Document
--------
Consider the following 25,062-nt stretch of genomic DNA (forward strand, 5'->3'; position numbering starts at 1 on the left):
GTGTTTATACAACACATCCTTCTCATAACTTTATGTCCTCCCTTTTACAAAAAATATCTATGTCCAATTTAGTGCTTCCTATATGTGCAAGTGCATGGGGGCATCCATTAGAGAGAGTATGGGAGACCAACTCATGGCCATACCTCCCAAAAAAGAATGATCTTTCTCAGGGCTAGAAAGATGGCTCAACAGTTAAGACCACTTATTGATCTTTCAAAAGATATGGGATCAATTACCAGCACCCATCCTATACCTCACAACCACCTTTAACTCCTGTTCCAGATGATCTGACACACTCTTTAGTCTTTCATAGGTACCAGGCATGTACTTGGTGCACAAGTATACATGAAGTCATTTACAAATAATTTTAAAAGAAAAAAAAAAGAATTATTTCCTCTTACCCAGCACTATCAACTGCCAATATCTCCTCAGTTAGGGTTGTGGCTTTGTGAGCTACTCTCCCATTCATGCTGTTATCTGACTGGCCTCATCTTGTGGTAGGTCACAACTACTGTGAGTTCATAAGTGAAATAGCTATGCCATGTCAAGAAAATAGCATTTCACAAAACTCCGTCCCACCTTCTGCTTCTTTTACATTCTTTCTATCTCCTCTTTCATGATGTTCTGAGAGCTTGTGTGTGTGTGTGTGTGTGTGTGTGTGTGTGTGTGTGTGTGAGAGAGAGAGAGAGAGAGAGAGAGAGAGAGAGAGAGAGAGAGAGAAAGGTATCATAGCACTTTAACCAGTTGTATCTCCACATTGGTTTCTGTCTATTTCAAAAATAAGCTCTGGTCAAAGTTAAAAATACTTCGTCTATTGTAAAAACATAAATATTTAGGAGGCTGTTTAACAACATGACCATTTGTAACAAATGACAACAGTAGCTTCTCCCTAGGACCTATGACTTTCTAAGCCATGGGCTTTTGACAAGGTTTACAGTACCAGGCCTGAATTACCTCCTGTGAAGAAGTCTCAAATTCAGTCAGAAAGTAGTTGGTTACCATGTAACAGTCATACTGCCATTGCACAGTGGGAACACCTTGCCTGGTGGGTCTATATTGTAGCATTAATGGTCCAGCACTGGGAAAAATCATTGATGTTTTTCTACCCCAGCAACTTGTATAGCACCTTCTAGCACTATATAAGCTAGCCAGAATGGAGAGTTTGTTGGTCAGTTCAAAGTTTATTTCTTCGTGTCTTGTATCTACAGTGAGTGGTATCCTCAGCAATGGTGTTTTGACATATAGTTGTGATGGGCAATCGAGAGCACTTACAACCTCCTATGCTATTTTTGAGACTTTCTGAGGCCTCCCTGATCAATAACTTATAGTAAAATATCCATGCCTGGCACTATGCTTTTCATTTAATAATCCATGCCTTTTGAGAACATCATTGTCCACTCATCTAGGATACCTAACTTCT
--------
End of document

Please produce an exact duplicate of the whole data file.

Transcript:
Consider the following 25,062-nt stretch of genomic DNA (forward strand, 5'->3'; position numbering starts at 1 on the left):
GTGTTTATACAACACATCCTTCTCATAACTTTATGTCCTCCCTTTTACAAAAAATATCTATGTCCAATTTAGTGCTTCCTATATGTGCAAGTGCATGGGGGCATCCATTAGAGAGAGTATGGGAGACCAACTCATGGCCATACCTCCCAAAAAAGAATGATCTTTCTCAGGGCTAGAAAGATGGCTCAACAGTTAAGACCACTTATTGATCTTTCAAAAGATATGGGATCAATTACCAGCACCCATCCTATACCTCACAACCACCTTTAACTCCTGTTCCAGATGATCTGACACACTCTTTAGTCTTTCATAGGTACCAGGCATGTACTTGGTGCACAAGTATACATGAAGTCATTTACAAATAATTTTAAAAGAAAAAAAAAAGAATTATTTCCTCTTACCCAGCACTATCAACTGCCAATATCTCCTCAGTTAGGGTTGTGGCTTTGTGAGCTACTCTCCCATTCATGCTGTTATCTGACTGGCCTCATCTTGTGGTAGGTCACAACTACTGTGAGTTCATAAGTGAAATAGCTATGCCATGTCAAGAAAATAGCATTTCACAAAACTCCGTCCCACCTTCTGCTTCTTTTACATTCTTTCTATCTCCTCTTTCATGATGTTCTGAGAGCTTGTGTGTGTGTGTGTGTGTGTGTGTGTGTGTGTGTGTGTGTGAGAGAGAGAGAGAGAGAGAGAGAGAGAGAGAGAGAGAGAGAGAGAAAGGTATCATAGCACTTTAACCAGTTGTATCTCCACATTGGTTTCTGTCTATTTCAAAAATAAGCTCTGGTCAAAGTTAAAAATACTTCGTCTATTGTAAAAACATAAATATTTAGGAGGCTGTTTAACAACATGACCATTTGTAACAAATGACAACAGTAGCTTCTCCCTAGGACCTATGACTTTCTAAGCCATGGGCTTTTGACAAGGTTTACAGTACCAGGCCTGAATTACCTCCTGTGAAGAAGTCTCAAATTCAGTCAGAAAGTAGTTGGTTACCATGTAACAGTCATACTGCCATTGCACAGTGGGAACACCTTGCCTGGTGGGTCTATATTGTAGCATTAATGGTCCAGCACTGGGAAAAATCATTGATGTTTTTCTACCCCAGCAACTTGTATAGCACCTTCTAGCACTATATAAGCTAGCCAGAATGGAGAGTTTGTTGGTCAGTTCAAAGTTTATTTCTTCGTGTCTTGTATCTACAGTGAGTGGTATCCTCAGCAATGGTGTTTTGACATATAGTTGTGATGGGCAATCGAGAGCACTTACAACCTCCTATGCTATTTTTGAGACTTTCTGAGGCCTCCCTGATCAATAACTTATAGTAAAATATCCATGCCTGGCACTATGCTTTTCATTTAATAATCCATGCCTTTTGAGAACATCATTGTCCACTCATCTAGGATACCTAACTTCT